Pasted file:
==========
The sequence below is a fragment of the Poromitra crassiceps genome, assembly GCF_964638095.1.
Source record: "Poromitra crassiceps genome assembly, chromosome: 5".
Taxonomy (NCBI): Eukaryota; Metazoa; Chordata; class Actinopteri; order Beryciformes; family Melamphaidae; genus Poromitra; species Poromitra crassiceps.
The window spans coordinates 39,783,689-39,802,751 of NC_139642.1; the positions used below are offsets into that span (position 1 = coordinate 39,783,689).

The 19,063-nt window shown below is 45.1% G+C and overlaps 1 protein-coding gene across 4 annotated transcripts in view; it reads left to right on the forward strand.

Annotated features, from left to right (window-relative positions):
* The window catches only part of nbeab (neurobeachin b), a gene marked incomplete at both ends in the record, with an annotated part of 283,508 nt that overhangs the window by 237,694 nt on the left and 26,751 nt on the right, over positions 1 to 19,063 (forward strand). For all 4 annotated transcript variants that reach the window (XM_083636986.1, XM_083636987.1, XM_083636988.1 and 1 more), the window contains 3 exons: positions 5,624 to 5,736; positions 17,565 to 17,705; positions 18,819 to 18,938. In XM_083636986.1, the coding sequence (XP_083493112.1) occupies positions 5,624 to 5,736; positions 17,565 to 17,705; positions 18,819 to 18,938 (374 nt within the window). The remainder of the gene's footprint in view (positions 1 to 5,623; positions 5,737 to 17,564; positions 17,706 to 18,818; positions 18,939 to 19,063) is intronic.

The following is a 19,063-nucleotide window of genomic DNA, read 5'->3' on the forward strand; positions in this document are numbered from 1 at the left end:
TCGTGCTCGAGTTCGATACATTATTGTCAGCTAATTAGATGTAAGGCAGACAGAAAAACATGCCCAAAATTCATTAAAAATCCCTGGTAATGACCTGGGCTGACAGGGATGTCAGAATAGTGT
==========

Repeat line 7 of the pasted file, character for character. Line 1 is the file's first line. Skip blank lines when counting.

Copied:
* The window catches only part of nbeab (neurobeachin b), a gene marked incomplete at both ends in the record, with an annotated part of 283,508 nt that overhangs the window by 237,694 nt on the left and 26,751 nt on the right, over positions 1 to 19,063 (forward strand). For all 4 annotated transcript variants that reach the window (XM_083636986.1, XM_083636987.1, XM_083636988.1 and 1 more), the window contains 3 exons: positions 5,624 to 5,736; positions 17,565 to 17,705; positions 18,819 to 18,938. In XM_083636986.1, the coding sequence (XP_083493112.1) occupies positions 5,624 to 5,736; positions 17,565 to 17,705; positions 18,819 to 18,938 (374 nt within the window). The remainder of the gene's footprint in view (positions 1 to 5,623; positions 5,737 to 17,564; positions 17,706 to 18,818; positions 18,939 to 19,063) is intronic.